The main question - What does it mean for the Father to "give" people to Jesus?
Jesus goes on to answer that, starting from the very next verse after the one you quoted. I will highlight that, and related statements in the rest of the chapter (all quotes from the A.V.):
"And this is life eternal, that they might know thee, the only true
God, and Jesus Christ, whom thou hast sent... I have manifested thy
name unto the men which thou gavest me out of the world : thine they
were, and thou gavest them me; and they have kept thy word. Now they
have known that all things whatsoever thou hast given me are of thee.
For I have given unto them the words which thou gavest me; and they
have received them, and have known surely that I came out from thee,
and they have believed that thou didst send me. I pray for them. I
pray not for the world, but for them which thou hast given me; for
they are thine. And all mine are thine, and thine are mine... Holy
Father, keep through thine own name those whom thou hast given me,
that they may be one, as we are... Neither pray I for these alone, but
for them also which shall believe on me through their word." (up to vs
In that selection, "giving" and being "given" is stated seven times by Jesus, but there are another seven times in the whole chapter. Thus, the entire chapter needs to be studied to grasp what the sense of the Father giving, and Jesus giving amounts to. Only then can this question be answered.
What I suggest is that the sense of continuous flowing between the Father and the Son is fundamental to this chapter. And all of this glorifies God, with the astonishing revelation (vs. 10) that those people the Father gives to the Son glorify the Son! "I am glorified in them" Jesus says! This is all bound up in the concept of "being one". Those the Father gives to the Son "may be one as we are" (vs. 11). So, the Son glorifies the Father, and the disciples of Christ whom God gives him, glorify the Son, which (in turn) results in more glory to the Father, for the Father and the Son are one.
This is where biblical doctrine about the impossibility of knowing the Father or the Son in a saving way apart from Father and Son combining in their sharing of their love to the saved has to be grasped. And vs. 20 is highly significant. Jesus' word to the disciples given to him back then is believed by those chosen disciples, and they in turn state that word to others, who believe it, and are saved. That is why Jesus' prayer reaches into the future to all those who would yet believe because they too were given to Christ, the Father knowing they would believe on Christ through the disciples' word.
Here is a significant quote about the importance of those the Father 'gives' to Jesus throughout the centuries, having to stand in the apostles' doctrine, which is the doctrine of Christ. This is exposition as to what Revelation 21:14 means, that the heavenly city of New Jerusalem has "twelve foundations, and in them the names of the twelve apostles of the Lamb.":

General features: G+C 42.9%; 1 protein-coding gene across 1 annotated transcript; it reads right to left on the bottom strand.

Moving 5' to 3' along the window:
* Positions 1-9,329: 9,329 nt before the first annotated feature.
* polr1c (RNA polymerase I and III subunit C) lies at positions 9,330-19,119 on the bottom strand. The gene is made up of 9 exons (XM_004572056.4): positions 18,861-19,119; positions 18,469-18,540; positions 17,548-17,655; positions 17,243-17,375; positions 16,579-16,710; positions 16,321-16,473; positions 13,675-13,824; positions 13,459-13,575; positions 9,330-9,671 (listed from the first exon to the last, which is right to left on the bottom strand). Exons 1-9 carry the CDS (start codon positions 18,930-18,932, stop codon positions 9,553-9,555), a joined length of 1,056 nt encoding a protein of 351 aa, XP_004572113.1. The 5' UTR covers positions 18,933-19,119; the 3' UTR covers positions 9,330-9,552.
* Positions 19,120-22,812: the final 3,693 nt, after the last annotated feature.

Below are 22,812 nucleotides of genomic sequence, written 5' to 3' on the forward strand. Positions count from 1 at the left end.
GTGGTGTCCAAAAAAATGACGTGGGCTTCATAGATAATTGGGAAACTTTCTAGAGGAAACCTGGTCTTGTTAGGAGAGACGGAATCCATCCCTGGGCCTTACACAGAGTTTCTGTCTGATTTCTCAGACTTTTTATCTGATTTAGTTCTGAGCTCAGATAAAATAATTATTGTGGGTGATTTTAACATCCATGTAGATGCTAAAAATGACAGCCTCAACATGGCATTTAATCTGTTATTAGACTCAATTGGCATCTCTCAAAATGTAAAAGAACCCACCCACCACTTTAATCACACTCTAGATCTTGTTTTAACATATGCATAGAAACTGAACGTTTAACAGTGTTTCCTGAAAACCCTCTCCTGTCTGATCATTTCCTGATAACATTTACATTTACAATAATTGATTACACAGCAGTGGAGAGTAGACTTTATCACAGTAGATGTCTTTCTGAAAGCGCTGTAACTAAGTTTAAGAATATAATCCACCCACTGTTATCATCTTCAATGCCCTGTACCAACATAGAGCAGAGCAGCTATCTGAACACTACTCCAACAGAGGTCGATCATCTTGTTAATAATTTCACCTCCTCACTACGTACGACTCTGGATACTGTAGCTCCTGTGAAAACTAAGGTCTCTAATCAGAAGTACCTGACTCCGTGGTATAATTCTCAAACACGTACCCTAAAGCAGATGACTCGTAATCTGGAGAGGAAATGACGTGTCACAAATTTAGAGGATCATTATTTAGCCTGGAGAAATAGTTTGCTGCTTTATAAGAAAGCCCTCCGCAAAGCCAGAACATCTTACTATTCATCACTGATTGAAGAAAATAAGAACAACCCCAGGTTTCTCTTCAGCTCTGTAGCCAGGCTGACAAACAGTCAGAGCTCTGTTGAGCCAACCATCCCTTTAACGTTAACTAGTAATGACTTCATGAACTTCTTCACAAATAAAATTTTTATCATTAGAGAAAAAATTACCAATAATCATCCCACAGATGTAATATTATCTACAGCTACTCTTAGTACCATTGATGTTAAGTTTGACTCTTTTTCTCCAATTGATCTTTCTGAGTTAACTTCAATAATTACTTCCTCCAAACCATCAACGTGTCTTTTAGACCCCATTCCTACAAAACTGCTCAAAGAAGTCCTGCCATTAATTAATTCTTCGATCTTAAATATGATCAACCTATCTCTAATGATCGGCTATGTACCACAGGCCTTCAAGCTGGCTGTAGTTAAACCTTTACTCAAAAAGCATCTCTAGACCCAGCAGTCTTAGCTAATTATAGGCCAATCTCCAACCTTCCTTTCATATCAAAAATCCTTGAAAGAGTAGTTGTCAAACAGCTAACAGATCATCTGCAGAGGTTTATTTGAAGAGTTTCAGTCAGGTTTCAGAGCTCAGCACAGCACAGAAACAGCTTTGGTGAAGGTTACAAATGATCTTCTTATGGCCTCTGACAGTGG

This foundation is the doctrine of Christ without which none has
either the Father or the Son 2 John 9
"Whosoever transgresseth, and abideth not in the doctrine of Christ,
hath not God. He that abideth in the doctrine of Christ, he hath BOTH
the Father and the Son."
This is that upon which the entire ecclesia rested by faith in the
beginning: 'And they continued steadfastly in the apostles' doctrine',
Acts 2:42. It is called the evangel, or gospel: 'I am not ashamed of
the gospel of Christ: for it'- mark that, it; it itself - 'is the
power of God unto salvation', Romans 1:16... That which brings the
salvation or deliverance is the apostolic doctrine of the gospel, or
evangel, called 'the faith once delivered to the saints', Jude 3...
'Hold fast the form of sound words, which thou hast heard of me', II
Timothy 1:13 ...In 'the foundations of the apostles of the Lamb' are
found 'those things which are most surely believed among us', Luke
1:1" (The Revelation of Jesus Christ, p 598, John Metcalfe)
The Father 'gives' to Christ those who will believe Christ's words, which words have come down to us through the centuries as the apostolic doctrine of the gospel of Christ. They belong to Christ by faith, by the indwelling of the Holy Spirit. All who have been 'given' to Christ are identified by the indwelling Holy Spirit. Romans 8:1-27 explains this miracle of grace. Those ones can be called Christians. They have not self-identified as Christians. They have been identified as such by the indwelling Holy Spirit who is given to them as their guarantee of forever being with Christ. Then they have that quiet assurance that the Father has given them to Christ, "joint-heirs with Christ... sons of God".
That's what it means for the Father to 'give' people to Jesus. And, (your secondary question) given how Jesus prayed in John ch. 17 only for those the Father had already, and would yet, give to him - and not for the world - it is plain that those who belong to the world are not included in those who are given to Christ.